I've just finished reading Now All Roads Lead to France: The Last Years of Edward Thomas by Matthew Hollis (Faber & Faber). Matthew Hollis is an editor at Faber and a poet and was tutor on an Arvon course I attended in Yorkshire some years ago.
This is a fascinating read, partly because Thomas is such a complex character and partly because Hollis tells the story so well. He places the poet within the literary scene of the times with much reference to and discussion of contemporary writers including small parts for Yeats, Eliot and Pound.
Edward Thomas had scraped a living as a reviewer and as a writer of twenty prose books, many of them travel books. Though he had a reputation as an important critic he despaired of making a living as a writer and was very unhappy in his marriage. In 1908 he even considered suicide.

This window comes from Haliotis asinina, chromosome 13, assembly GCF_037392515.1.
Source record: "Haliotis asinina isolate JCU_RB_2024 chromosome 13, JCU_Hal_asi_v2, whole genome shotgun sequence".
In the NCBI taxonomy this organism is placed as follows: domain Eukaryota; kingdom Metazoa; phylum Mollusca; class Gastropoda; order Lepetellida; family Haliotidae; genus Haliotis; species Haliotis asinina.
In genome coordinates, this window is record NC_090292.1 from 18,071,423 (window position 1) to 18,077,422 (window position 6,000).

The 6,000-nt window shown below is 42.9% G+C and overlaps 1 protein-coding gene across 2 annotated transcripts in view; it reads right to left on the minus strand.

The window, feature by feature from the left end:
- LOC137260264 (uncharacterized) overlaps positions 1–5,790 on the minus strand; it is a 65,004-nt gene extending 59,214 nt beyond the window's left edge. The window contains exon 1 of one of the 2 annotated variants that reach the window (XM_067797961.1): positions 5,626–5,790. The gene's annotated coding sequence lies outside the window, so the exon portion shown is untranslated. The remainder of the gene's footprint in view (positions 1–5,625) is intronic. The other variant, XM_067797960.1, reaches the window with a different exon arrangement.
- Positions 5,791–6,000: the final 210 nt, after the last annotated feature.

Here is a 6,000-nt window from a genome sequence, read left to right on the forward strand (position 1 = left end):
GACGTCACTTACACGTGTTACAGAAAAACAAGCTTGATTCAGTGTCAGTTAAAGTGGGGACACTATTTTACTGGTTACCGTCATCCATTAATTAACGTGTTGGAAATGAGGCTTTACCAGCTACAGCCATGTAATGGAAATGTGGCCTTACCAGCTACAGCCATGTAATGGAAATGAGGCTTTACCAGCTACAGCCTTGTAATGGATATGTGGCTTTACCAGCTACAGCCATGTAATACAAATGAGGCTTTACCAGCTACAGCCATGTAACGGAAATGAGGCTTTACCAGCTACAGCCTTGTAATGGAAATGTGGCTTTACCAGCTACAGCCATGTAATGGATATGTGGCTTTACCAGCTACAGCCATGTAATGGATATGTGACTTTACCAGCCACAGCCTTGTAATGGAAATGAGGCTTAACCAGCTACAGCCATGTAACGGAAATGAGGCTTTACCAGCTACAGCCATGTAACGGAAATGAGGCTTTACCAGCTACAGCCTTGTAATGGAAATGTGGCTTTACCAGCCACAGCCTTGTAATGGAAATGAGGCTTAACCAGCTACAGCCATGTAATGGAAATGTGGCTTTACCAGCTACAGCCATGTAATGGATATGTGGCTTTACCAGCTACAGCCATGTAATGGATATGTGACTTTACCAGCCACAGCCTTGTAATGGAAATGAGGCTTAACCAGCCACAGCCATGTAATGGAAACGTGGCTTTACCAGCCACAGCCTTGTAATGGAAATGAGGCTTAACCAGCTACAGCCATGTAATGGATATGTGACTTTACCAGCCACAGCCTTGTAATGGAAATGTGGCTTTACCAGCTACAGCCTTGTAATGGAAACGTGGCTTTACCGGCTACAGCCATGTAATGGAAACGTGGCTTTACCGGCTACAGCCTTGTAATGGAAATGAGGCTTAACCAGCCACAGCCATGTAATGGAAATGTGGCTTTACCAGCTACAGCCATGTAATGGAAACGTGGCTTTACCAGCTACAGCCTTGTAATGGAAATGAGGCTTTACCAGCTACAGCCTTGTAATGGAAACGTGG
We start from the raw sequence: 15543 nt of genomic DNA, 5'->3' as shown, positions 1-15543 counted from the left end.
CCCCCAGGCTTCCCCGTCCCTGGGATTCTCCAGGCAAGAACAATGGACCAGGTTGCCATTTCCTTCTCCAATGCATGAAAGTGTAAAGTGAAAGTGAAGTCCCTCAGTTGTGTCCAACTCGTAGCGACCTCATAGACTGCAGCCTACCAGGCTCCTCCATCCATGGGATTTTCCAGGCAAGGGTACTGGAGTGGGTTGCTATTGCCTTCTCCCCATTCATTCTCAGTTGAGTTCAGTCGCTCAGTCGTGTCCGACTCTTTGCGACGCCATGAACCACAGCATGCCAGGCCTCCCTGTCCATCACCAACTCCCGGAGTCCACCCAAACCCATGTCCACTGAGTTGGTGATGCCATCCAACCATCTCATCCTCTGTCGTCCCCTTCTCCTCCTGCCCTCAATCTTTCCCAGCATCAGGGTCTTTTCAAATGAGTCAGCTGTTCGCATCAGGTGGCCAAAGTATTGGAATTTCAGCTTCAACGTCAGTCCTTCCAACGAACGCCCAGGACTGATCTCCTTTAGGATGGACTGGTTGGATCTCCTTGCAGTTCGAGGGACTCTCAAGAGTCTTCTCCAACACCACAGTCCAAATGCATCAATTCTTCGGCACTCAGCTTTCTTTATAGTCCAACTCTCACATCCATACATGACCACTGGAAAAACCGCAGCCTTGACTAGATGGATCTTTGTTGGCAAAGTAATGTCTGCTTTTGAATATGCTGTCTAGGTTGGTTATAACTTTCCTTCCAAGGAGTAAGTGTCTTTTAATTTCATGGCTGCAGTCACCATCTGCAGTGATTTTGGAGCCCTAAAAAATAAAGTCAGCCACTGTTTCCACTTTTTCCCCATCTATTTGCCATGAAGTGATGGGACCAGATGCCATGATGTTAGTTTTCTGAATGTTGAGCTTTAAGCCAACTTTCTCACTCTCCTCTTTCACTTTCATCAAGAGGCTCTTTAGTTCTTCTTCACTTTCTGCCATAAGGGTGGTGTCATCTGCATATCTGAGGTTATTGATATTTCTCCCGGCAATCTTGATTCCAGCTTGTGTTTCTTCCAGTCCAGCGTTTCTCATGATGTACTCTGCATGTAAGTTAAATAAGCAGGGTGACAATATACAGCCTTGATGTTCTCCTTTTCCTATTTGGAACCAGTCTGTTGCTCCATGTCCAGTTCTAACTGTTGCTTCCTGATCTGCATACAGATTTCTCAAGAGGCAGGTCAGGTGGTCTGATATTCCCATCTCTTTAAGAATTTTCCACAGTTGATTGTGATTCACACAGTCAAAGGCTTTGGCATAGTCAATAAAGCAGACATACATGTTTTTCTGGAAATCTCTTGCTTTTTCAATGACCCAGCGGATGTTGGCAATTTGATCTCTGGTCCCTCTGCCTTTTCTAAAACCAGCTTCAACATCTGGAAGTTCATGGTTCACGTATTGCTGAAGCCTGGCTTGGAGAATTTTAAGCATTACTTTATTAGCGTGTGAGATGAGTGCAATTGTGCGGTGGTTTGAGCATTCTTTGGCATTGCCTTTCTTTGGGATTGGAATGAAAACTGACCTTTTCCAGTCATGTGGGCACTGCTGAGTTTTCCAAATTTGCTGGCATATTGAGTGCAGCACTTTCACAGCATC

He then met the American poet Robert Frost, who had come to England to make a fresh start as a poet and under his influence started writing poetry at the end of 1914 believing like Frost that poetry should employ the natural cadences of ordinary speech.
On the outbreak of war Frost returned to the USA and after months of indecision Thomas joined the army and was killed on 9 April 1917 at the start of the battle of Arras. His first collection of poetry was published six months after his death. Since then Edward Thomas' reputation as a poet has continued to grown in stature.
The book is a great read, full of wonderful insights into the pre-period. Francis Ledwidge even gets a mention though few on this side of the Irish Sea would have called him a "republican" as Hollis does in the book!
The book won the the 2012 Costa Biography section award.
Loads of reviews online including this one.
The author reads from the book here.
Adlestrop is probably his most well-known poem.